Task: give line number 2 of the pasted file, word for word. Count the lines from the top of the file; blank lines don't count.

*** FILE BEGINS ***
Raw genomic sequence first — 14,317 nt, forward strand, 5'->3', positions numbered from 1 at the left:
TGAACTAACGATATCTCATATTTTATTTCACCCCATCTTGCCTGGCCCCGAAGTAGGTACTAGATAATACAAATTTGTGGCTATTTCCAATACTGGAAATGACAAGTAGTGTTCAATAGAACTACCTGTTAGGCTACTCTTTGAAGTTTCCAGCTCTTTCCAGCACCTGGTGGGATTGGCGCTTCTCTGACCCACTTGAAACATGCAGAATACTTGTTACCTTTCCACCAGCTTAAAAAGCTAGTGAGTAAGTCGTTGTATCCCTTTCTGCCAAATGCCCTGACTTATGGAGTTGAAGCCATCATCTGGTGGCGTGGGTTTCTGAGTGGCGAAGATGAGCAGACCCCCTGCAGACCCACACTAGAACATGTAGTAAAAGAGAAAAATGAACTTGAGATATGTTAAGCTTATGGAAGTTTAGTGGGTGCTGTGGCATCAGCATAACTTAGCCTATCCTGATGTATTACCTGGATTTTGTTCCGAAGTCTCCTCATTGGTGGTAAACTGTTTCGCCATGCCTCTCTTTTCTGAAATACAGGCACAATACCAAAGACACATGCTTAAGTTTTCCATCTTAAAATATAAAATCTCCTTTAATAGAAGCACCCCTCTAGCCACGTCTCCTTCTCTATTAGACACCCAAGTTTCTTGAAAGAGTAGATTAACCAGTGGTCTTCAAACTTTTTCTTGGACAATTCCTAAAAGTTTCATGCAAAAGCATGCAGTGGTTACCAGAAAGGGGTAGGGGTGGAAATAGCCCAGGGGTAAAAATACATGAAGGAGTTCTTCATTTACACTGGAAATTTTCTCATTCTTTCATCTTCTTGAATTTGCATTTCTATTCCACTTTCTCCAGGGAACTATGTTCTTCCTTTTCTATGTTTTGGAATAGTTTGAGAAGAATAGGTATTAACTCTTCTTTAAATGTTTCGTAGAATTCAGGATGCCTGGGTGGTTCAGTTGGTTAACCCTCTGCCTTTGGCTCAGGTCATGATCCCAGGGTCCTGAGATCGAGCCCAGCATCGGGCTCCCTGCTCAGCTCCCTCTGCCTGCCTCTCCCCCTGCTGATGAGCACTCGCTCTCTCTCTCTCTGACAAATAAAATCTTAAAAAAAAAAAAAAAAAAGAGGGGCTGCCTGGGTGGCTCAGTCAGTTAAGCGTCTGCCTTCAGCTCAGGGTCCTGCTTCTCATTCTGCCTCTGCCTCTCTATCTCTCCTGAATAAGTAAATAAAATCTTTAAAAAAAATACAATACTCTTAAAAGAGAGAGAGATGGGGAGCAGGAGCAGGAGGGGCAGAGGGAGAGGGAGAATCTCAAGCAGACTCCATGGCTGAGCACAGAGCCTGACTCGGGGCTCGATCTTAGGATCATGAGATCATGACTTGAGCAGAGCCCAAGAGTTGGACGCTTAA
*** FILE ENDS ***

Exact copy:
TGAACTAACGATATCTCATATTTTATTTCACCCCATCTTGCCTGGCCCCGAAGTAGGTACTAGATAATACAAATTTGTGGCTATTTCCAATACTGGAAATGACAAGTAGTGTTCAATAGAACTACCTGTTAGGCTACTCTTTGAAGTTTCCAGCTCTTTCCAGCACCTGGTGGGATTGGCGCTTCTCTGACCCACTTGAAACATGCAGAATACTTGTTACCTTTCCACCAGCTTAAAAAGCTAGTGAGTAAGTCGTTGTATCCCTTTCTGCCAAATGCCCTGACTTATGGAGTTGAAGCCATCATCTGGTGGCGTGGGTTTCTGAGTGGCGAAGATGAGCAGACCCCCTGCAGACCCACACTAGAACATGTAGTAAAAGAGAAAAATGAACTTGAGATATGTTAAGCTTATGGAAGTTTAGTGGGTGCTGTGGCATCAGCATAACTTAGCCTATCCTGATGTATTACCTGGATTTTGTTCCGAAGTCTCCTCATTGGTGGTAAACTGTTTCGCCATGCCTCTCTTTTCTGAAATACAGGCACAATACCAAAGACACATGCTTAAGTTTTCCATCTTAAAATATAAAATCTCCTTTAATAGAAGCACCCCTCTAGCCACGTCTCCTTCTCTATTAGACACCCAAGTTTCTTGAAAGAGTAGATTAACCAGTGGTCTTCAAACTTTTTCTTGGACAATTCCTAAAAGTTTCATGCAAAAGCATGCAGTGGTTACCAGAAAGGGGTAGGGGTGGAAATAGCCCAGGGGTAAAAATACATGAAGGAGTTCTTCATTTACACTGGAAATTTTCTCATTCTTTCATCTTCTTGAATTTGCATTTCTATTCCACTTTCTCCAGGGAACTATGTTCTTCCTTTTCTATGTTTTGGAATAGTTTGAGAAGAATAGGTATTAACTCTTCTTTAAATGTTTCGTAGAATTCAGGATGCCTGGGTGGTTCAGTTGGTTAACCCTCTGCCTTTGGCTCAGGTCATGATCCCAGGGTCCTGAGATCGAGCCCAGCATCGGGCTCCCTGCTCAGCTCCCTCTGCCTGCCTCTCCCCCTGCTGATGAGCACTCGCTCTCTCTCTCTCTGACAAATAAAATCTTAAAAAAAAAAAAAAAAAAGAGGGGCTGCCTGGGTGGCTCAGTCAGTTAAGCGTCTGCCTTCAGCTCAGGGTCCTGCTTCTCATTCTGCCTCTGCCTCTCTATCTCTCCTGAATAAGTAAATAAAATCTTTAAAAAAAATACAATACTCTTAAAAGAGAGAGAGATGGGGAGCAGGAGCAGGAGGGGCAGAGGGAGAGGGAGAATCTCAAGCAGACTCCATGGCTGAGCACAGAGCCTGACTCGGGGCTCGATCTTAGGATCATGAGATCATGACTTGAGCAGAGCCCAAGAGTTGGACGCTTAA